The airplane was substantially damaged when it impacted terrain at about 1755 Central time during an aerobatic practice routine. The pilot was fatally injured. Visual conditions prevailed.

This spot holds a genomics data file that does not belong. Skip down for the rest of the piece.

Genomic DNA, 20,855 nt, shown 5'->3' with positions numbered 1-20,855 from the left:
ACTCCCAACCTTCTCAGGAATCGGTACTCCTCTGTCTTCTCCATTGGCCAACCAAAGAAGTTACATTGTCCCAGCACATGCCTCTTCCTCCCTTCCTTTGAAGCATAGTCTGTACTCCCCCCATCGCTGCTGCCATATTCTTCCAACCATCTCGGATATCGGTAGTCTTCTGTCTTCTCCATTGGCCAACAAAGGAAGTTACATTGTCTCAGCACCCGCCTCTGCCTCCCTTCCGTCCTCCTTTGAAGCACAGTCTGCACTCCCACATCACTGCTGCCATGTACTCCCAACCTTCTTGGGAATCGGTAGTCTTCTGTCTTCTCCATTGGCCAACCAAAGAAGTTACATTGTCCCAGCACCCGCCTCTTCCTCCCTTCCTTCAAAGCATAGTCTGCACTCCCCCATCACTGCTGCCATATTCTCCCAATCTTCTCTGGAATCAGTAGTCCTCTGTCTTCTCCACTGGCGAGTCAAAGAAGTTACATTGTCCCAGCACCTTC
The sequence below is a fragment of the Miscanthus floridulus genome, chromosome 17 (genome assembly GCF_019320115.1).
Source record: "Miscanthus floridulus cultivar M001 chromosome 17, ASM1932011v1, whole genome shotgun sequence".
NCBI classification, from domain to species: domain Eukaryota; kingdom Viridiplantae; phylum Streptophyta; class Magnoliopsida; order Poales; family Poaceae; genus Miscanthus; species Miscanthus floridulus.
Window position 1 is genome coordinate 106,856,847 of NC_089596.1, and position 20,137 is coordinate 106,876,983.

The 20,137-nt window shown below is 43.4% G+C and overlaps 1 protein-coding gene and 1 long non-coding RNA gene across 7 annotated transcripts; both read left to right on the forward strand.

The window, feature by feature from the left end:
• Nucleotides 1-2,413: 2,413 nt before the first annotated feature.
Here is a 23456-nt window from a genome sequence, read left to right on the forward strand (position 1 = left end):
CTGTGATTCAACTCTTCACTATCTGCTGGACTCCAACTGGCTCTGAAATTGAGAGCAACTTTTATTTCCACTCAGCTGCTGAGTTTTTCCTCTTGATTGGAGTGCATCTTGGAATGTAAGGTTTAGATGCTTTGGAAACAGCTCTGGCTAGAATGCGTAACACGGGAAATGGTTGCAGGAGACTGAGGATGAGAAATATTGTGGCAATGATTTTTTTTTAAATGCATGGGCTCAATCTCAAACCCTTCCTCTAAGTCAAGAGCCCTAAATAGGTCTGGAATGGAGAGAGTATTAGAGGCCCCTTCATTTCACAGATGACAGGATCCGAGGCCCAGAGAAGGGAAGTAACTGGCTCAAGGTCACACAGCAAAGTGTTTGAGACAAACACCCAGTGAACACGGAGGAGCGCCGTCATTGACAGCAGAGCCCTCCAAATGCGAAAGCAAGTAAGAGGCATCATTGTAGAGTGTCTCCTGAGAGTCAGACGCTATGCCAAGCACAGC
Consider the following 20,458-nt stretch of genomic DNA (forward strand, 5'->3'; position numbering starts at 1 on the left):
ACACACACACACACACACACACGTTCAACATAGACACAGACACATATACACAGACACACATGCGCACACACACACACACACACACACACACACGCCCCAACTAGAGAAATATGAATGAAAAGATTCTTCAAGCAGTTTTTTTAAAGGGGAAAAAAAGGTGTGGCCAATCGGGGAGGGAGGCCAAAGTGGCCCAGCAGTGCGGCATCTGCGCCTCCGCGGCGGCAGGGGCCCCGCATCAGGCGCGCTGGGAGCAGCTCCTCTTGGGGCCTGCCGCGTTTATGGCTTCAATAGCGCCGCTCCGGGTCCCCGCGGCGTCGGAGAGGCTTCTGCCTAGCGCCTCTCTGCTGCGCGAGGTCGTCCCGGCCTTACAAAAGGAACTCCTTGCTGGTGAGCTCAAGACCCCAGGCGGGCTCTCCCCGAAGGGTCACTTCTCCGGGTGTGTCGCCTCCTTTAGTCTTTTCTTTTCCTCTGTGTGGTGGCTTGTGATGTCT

A witness reported that the practice routine proceeded normally. During the final barrel roll, the airplane pitched to about 10 degrees nose up and rolled left until about 10 degrees past inverted, at which point the roll slowed and ultimately stopped. The airplane then pitched down and started to pull through from a vertical nose-down attitude. Vapor trails were visible from both wing tips from about 80 degrees to 40 degrees nose down. At this point, the airplane was about 100 feet above ground level. The airplane subsequently impacted the ground in about a 10-degree nose-down, wings-level attitude. A post-impact fire ensued.